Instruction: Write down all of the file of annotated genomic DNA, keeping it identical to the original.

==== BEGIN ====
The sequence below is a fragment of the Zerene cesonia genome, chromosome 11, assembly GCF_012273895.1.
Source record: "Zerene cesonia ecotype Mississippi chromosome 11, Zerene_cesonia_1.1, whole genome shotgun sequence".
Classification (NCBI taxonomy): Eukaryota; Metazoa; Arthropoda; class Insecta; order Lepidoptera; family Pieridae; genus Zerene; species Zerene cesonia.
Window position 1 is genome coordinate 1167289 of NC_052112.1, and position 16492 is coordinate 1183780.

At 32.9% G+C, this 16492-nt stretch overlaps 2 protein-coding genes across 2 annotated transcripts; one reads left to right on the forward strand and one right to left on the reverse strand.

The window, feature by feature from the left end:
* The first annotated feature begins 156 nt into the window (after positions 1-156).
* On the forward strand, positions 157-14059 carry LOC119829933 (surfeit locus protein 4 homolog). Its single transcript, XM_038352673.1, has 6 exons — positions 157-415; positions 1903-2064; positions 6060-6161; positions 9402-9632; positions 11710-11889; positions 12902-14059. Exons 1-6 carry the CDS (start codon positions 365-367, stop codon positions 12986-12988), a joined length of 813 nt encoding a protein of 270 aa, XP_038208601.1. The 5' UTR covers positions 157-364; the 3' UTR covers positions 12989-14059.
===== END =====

The sequence below is a fragment of the Zerene cesonia genome, chromosome 11, assembly GCF_012273895.1.
Source record: "Zerene cesonia ecotype Mississippi chromosome 11, Zerene_cesonia_1.1, whole genome shotgun sequence".
Classification (NCBI taxonomy): Eukaryota; Metazoa; Arthropoda; class Insecta; order Lepidoptera; family Pieridae; genus Zerene; species Zerene cesonia.
Window position 1 is genome coordinate 1167289 of NC_052112.1, and position 16492 is coordinate 1183780.

At 32.9% G+C, this 16492-nt stretch overlaps 2 protein-coding genes across 2 annotated transcripts; one reads left to right on the forward strand and one right to left on the reverse strand.

The window, feature by feature from the left end:
* The first annotated feature begins 156 nt into the window (after positions 1-156).
* On the forward strand, positions 157-14059 carry LOC119829933 (surfeit locus protein 4 homolog). Its single transcript, XM_038352673.1, has 6 exons — positions 157-415; positions 1903-2064; positions 6060-6161; positions 9402-9632; positions 11710-11889; positions 12902-14059. Exons 1-6 carry the CDS (start codon positions 365-367, stop codon positions 12986-12988), a joined length of 813 nt encoding a protein of 270 aa, XP_038208601.1. The 5' UTR covers positions 157-364; the 3' UTR covers positions 12989-14059.